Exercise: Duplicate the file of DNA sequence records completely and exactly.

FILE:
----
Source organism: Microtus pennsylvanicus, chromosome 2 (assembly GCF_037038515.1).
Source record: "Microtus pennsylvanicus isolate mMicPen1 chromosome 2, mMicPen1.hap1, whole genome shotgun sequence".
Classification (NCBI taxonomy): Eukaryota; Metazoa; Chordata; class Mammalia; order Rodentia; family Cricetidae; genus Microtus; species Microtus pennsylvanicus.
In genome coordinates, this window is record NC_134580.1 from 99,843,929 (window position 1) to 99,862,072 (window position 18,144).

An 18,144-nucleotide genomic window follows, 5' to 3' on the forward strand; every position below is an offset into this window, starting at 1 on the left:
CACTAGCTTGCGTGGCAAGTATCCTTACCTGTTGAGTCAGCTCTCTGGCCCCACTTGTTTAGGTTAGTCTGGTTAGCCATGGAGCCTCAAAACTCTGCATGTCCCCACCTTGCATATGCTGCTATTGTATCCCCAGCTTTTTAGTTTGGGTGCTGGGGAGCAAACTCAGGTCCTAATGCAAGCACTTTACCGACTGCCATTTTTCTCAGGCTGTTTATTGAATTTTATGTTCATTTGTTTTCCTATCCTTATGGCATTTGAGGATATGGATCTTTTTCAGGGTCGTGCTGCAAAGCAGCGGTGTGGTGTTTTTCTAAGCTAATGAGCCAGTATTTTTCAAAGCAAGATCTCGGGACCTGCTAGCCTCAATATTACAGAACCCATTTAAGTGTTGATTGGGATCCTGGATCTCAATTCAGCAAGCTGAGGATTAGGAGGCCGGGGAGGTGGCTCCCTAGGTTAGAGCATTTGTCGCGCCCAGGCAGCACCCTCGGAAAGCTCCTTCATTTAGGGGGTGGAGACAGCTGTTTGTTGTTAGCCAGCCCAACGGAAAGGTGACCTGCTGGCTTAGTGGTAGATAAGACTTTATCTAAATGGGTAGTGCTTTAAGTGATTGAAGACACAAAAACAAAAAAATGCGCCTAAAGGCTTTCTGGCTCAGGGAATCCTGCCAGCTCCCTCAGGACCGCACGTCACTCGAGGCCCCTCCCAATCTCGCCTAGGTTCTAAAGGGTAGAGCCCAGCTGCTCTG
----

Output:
Source organism: Microtus pennsylvanicus, chromosome 2 (assembly GCF_037038515.1).
Source record: "Microtus pennsylvanicus isolate mMicPen1 chromosome 2, mMicPen1.hap1, whole genome shotgun sequence".
Classification (NCBI taxonomy): Eukaryota; Metazoa; Chordata; class Mammalia; order Rodentia; family Cricetidae; genus Microtus; species Microtus pennsylvanicus.
In genome coordinates, this window is record NC_134580.1 from 99,843,929 (window position 1) to 99,862,072 (window position 18,144).

An 18,144-nucleotide genomic window follows, 5' to 3' on the forward strand; every position below is an offset into this window, starting at 1 on the left:
CACTAGCTTGCGTGGCAAGTATCCTTACCTGTTGAGTCAGCTCTCTGGCCCCACTTGTTTAGGTTAGTCTGGTTAGCCATGGAGCCTCAAAACTCTGCATGTCCCCACCTTGCATATGCTGCTATTGTATCCCCAGCTTTTTAGTTTGGGTGCTGGGGAGCAAACTCAGGTCCTAATGCAAGCACTTTACCGACTGCCATTTTTCTCAGGCTGTTTATTGAATTTTATGTTCATTTGTTTTCCTATCCTTATGGCATTTGAGGATATGGATCTTTTTCAGGGTCGTGCTGCAAAGCAGCGGTGTGGTGTTTTTCTAAGCTAATGAGCCAGTATTTTTCAAAGCAAGATCTCGGGACCTGCTAGCCTCAATATTACAGAACCCATTTAAGTGTTGATTGGGATCCTGGATCTCAATTCAGCAAGCTGAGGATTAGGAGGCCGGGGAGGTGGCTCCCTAGGTTAGAGCATTTGTCGCGCCCAGGCAGCACCCTCGGAAAGCTCCTTCATTTAGGGGGTGGAGACAGCTGTTTGTTGTTAGCCAGCCCAACGGAAAGGTGACCTGCTGGCTTAGTGGTAGATAAGACTTTATCTAAATGGGTAGTGCTTTAAGTGATTGAAGACACAAAAACAAAAAAATGCGCCTAAAGGCTTTCTGGCTCAGGGAATCCTGCCAGCTCCCTCAGGACCGCACGTCACTCGAGGCCCCTCCCAATCTCGCCTAGGTTCTAAAGGGTAGAGCCCAGCTGCTCTG